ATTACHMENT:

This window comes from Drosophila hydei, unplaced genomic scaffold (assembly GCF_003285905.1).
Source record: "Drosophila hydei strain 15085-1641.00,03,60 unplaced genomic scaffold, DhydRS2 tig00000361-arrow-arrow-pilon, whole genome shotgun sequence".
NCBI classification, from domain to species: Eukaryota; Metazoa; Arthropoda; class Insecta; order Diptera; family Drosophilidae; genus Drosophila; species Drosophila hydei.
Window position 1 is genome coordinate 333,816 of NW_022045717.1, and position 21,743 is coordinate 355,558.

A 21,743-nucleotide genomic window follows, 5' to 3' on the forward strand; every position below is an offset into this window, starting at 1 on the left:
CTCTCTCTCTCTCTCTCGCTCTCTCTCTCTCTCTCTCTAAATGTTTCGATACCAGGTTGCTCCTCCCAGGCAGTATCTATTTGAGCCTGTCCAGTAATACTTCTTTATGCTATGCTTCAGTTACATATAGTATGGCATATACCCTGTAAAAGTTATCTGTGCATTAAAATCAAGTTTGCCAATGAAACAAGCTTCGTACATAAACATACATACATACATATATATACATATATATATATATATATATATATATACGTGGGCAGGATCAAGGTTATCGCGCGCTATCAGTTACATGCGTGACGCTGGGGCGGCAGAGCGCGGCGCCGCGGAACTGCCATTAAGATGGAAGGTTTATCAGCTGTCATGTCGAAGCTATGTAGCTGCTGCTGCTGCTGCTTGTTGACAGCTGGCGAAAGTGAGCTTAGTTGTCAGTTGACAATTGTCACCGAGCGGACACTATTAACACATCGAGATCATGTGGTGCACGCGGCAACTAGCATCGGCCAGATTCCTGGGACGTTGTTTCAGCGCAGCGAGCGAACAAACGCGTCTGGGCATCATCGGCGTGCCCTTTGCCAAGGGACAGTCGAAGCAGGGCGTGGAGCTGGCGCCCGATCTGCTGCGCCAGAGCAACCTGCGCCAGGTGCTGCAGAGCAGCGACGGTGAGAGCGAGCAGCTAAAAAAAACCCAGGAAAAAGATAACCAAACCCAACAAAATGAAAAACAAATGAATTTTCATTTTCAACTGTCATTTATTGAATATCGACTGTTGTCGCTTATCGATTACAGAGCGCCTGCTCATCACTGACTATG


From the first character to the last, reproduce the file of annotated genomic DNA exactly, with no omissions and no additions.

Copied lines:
This window comes from Drosophila hydei, unplaced genomic scaffold (assembly GCF_003285905.1).
Source record: "Drosophila hydei strain 15085-1641.00,03,60 unplaced genomic scaffold, DhydRS2 tig00000361-arrow-arrow-pilon, whole genome shotgun sequence".
NCBI classification, from domain to species: Eukaryota; Metazoa; Arthropoda; class Insecta; order Diptera; family Drosophilidae; genus Drosophila; species Drosophila hydei.
Window position 1 is genome coordinate 333,816 of NW_022045717.1, and position 21,743 is coordinate 355,558.

A 21,743-nucleotide genomic window follows, 5' to 3' on the forward strand; every position below is an offset into this window, starting at 1 on the left:
CTCTCTCTCTCTCTCTCGCTCTCTCTCTCTCTCTCTCTAAATGTTTCGATACCAGGTTGCTCCTCCCAGGCAGTATCTATTTGAGCCTGTCCAGTAATACTTCTTTATGCTATGCTTCAGTTACATATAGTATGGCATATACCCTGTAAAAGTTATCTGTGCATTAAAATCAAGTTTGCCAATGAAACAAGCTTCGTACATAAACATACATACATACATATATATACATATATATATATATATATATATATATACGTGGGCAGGATCAAGGTTATCGCGCGCTATCAGTTACATGCGTGACGCTGGGGCGGCAGAGCGCGGCGCCGCGGAACTGCCATTAAGATGGAAGGTTTATCAGCTGTCATGTCGAAGCTATGTAGCTGCTGCTGCTGCTGCTTGTTGACAGCTGGCGAAAGTGAGCTTAGTTGTCAGTTGACAATTGTCACCGAGCGGACACTATTAACACATCGAGATCATGTGGTGCACGCGGCAACTAGCATCGGCCAGATTCCTGGGACGTTGTTTCAGCGCAGCGAGCGAACAAACGCGTCTGGGCATCATCGGCGTGCCCTTTGCCAAGGGACAGTCGAAGCAGGGCGTGGAGCTGGCGCCCGATCTGCTGCGCCAGAGCAACCTGCGCCAGGTGCTGCAGAGCAGCGACGGTGAGAGCGAGCAGCTAAAAAAAACCCAGGAAAAAGATAACCAAACCCAACAAAATGAAAAACAAATGAATTTTCATTTTCAACTGTCATTTATTGAATATCGACTGTTGTCGCTTATCGATTACAGAGCGCCTGCTCATCACTGACTATG